The DVD was Unlocking the Mystery of Life from Illustra Media, a presentation of the scientific evidence for design in biology that remains a classic today.  There's no religion in the film at all.  I figured sharing this DVD was within my rights on several grounds.  For one, friends at work talk about a lot of things; there was no policy against discussing this topic, or even controversial topics.  For another, I had known MW for some 12 years; we had a cordial relationship, and usually sat in on the same Team Lead meetings every Monday.  For a third, I felt the subject was work-related because one of JPL's primary missions is the origin of life and searching for life beyond Earth.  For a fourth, I'm on the board of Illustra Media; understandably, I have an interest in sharing our outstanding films, just like a photographer might want to share his photos.  Finally, we do have freedom of speech in this country.  If JPL can talk about life evolving by chance, then employees should have the freedom to present scientific evidence for alternative views like design.  Many times during work hours I had gone to JPL lectures presenting a naturalistic origin and evolution of life.

Little did I know I was about to find out the extent of intolerance against intelligent design.  That intolerance even exceeded the ignorance at JPL of what intelligent design is.  The knee-jerk reaction is that it is a religious view.  Strange; nobody ever pointed out the religion in the DVD.

Monday March 2 began normally.  What I didn't know is that MW had gone to my office manager GC first thing in the morning, complaining that she felt "harassed" by this DVD.  Harassed is a strong word, but GC believed her story, not pressing her for any facts to support her charge.  He held his anger in till the afternoon--anger, because GC himself had a strong antipathy to intelligent design.  I had found that out about seven years earlier when I offered him the same DVD, and heard him say he didn't like it because it disagreed with Darwinian evolution.  Once I learned his view, I avoided the subject with him and didn't bring it up again, even though I personally knew he had come from a strong Christian background (I was a friend of his uncle, who had told me).  Like many who attend the university, GC had abandoned his faith and embraced Darwin.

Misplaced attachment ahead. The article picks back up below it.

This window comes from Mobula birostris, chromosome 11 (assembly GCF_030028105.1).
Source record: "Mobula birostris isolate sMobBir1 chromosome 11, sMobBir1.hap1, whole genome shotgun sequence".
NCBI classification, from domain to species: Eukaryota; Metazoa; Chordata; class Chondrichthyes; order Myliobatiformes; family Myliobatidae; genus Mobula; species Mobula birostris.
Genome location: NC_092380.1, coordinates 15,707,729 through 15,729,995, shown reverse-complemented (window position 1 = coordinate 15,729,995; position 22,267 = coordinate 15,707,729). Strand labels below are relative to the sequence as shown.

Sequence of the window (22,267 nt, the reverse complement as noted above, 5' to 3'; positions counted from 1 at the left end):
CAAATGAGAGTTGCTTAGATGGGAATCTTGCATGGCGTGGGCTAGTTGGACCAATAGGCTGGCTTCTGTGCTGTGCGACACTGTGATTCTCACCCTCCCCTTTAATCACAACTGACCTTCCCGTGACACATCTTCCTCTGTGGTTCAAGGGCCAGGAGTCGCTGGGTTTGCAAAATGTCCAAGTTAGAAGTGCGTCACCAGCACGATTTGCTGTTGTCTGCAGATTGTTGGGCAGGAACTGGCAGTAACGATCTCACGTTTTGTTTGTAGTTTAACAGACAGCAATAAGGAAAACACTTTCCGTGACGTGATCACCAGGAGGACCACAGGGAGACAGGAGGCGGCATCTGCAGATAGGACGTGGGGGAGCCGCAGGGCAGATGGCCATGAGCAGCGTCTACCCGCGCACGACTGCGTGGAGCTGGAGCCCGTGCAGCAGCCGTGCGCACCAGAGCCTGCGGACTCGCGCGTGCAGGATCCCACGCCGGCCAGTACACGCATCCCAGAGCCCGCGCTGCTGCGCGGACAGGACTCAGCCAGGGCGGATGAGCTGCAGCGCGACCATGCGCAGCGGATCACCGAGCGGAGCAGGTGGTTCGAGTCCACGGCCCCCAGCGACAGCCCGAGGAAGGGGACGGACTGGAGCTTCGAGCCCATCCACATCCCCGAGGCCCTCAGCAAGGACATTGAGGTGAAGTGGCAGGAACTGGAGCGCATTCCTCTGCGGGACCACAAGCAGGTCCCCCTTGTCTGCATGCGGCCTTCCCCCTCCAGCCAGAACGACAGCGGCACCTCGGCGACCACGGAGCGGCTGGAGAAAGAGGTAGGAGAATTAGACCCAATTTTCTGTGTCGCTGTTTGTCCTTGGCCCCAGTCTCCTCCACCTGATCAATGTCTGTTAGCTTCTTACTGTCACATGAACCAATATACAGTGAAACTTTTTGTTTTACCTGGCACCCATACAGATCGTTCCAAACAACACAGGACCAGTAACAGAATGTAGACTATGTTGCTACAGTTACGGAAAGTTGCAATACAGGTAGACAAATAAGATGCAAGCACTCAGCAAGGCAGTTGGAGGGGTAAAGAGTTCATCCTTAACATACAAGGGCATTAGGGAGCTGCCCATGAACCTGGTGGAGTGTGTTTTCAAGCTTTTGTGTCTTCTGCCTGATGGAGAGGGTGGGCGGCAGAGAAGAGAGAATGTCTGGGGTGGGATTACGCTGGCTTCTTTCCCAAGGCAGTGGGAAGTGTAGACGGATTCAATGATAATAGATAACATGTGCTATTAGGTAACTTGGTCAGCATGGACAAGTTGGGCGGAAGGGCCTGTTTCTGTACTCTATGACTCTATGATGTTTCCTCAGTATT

At about 3:30 p.m., after our weekly Team Lead meeting, GC called me into his office, a stern expression on his face, and closed the door.  I remember that meeting like it was yesterday, because it was a complete surprise; also, because I documented what happened in an email to him that night.  Here is that email (Trial Exhibit 64) written within hours of the meeting:

I want to repeat my commitment to you, that I respect your authority, and will abide by your directives in this office, as I  always have, to the extent that they do not violate the laws of the United States or my conscience.

Given the sensitive nature of yesterday's interchange, I feel a  mutually-agreed on record of the conversation is  important for our mutual protection. Here are my recollections. The purpose is to record what was actually said, not what might have been the intent, nor to comment on the merit of any points made. You can correct any errors or omissions, or simply reply to this email to acknowledge whether this summary is basically accurate.

You told me that it had been reported to you that I was pushing my religious views at work and that some found this offensive. You told me this must stop. You ordered me not  to discuss politics or religion with anyone in this office.
When I asked for specifics about who complained, you said you did not have to provide me names. When I offered to
provide examples of conversations I knew of, you did not wish to hear them.
When I asked what constituted the religious views, you said I was giving out DVDs about intelligent design.
When I asked why that constituted pushing religious views, you  said emphatically, "intelligent design is religion" at least twice.
When I asked if SETI is religion, since it also uses scientific methods to infer intelligence, you said that was different, and
SETI has been decided by NASA to be a scientific activity.
When I asked if evolution is religious, you said that that evolution by scientific consensus was science.
When I asked if science is determined by consensus or by evidence, you did not wish to discuss that subject.
Throughout this interchange, you repeated the order several times to cease all discussion of religion with anyone in this office, to the point where I remarked I heard you and did not need the repetition.
You said that if what I was doing continued, it would be difficult for me to maintain employment in this organization.
When I said this order gets into issues of freedom of speech and religion, you did not wish to discuss that subject, and got up to leave.